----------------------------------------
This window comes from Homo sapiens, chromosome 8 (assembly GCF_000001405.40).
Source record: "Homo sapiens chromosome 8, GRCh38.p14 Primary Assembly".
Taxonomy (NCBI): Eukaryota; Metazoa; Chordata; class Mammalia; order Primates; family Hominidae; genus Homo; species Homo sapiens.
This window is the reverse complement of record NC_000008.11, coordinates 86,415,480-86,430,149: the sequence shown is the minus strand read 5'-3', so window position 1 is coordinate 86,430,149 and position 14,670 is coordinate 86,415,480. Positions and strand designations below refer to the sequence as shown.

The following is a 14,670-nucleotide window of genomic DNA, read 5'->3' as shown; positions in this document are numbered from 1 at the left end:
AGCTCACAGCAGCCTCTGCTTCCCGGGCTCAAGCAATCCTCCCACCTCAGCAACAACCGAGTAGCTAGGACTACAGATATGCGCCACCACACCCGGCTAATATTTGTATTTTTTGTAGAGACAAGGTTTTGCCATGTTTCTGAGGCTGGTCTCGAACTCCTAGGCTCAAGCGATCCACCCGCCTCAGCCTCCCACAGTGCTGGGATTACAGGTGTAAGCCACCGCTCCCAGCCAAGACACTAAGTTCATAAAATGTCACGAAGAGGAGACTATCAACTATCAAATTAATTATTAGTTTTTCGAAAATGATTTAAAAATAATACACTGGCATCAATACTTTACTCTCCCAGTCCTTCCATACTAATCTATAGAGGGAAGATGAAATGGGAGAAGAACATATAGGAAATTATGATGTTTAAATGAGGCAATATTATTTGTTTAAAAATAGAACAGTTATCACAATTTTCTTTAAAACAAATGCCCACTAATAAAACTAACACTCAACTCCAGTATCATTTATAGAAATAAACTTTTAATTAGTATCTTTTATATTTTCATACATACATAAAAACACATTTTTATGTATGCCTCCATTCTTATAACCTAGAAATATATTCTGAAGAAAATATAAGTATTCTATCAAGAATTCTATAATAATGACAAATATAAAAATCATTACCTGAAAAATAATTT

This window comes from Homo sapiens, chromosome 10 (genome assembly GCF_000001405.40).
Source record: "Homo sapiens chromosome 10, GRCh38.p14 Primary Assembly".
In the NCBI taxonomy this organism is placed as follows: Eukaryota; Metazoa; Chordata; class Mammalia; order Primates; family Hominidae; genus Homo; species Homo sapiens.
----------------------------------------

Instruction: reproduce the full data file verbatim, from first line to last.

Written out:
This window comes from Homo sapiens, chromosome 8 (assembly GCF_000001405.40).
Source record: "Homo sapiens chromosome 8, GRCh38.p14 Primary Assembly".
Taxonomy (NCBI): Eukaryota; Metazoa; Chordata; class Mammalia; order Primates; family Hominidae; genus Homo; species Homo sapiens.
This window is the reverse complement of record NC_000008.11, coordinates 86,415,480-86,430,149: the sequence shown is the minus strand read 5'-3', so window position 1 is coordinate 86,430,149 and position 14,670 is coordinate 86,415,480. Positions and strand designations below refer to the sequence as shown.

The following is a 14,670-nucleotide window of genomic DNA, read 5'->3' as shown; positions in this document are numbered from 1 at the left end:
AGCTCACAGCAGCCTCTGCTTCCCGGGCTCAAGCAATCCTCCCACCTCAGCAACAACCGAGTAGCTAGGACTACAGATATGCGCCACCACACCCGGCTAATATTTGTATTTTTTGTAGAGACAAGGTTTTGCCATGTTTCTGAGGCTGGTCTCGAACTCCTAGGCTCAAGCGATCCACCCGCCTCAGCCTCCCACAGTGCTGGGATTACAGGTGTAAGCCACCGCTCCCAGCCAAGACACTAAGTTCATAAAATGTCACGAAGAGGAGACTATCAACTATCAAATTAATTATTAGTTTTTCGAAAATGATTTAAAAATAATACACTGGCATCAATACTTTACTCTCCCAGTCCTTCCATACTAATCTATAGAGGGAAGATGAAATGGGAGAAGAACATATAGGAAATTATGATGTTTAAATGAGGCAATATTATTTGTTTAAAAATAGAACAGTTATCACAATTTTCTTTAAAACAAATGCCCACTAATAAAACTAACACTCAACTCCAGTATCATTTATAGAAATAAACTTTTAATTAGTATCTTTTATATTTTCATACATACATAAAAACACATTTTTATGTATGCCTCCATTCTTATAACCTAGAAATATATTCTGAAGAAAATATAAGTATTCTATCAAGAATTCTATAATAATGACAAATATAAAAATCATTACCTGAAAAATAATTT

This window comes from Homo sapiens, chromosome 10 (genome assembly GCF_000001405.40).
Source record: "Homo sapiens chromosome 10, GRCh38.p14 Primary Assembly".
In the NCBI taxonomy this organism is placed as follows: Eukaryota; Metazoa; Chordata; class Mammalia; order Primates; family Hominidae; genus Homo; species Homo sapiens.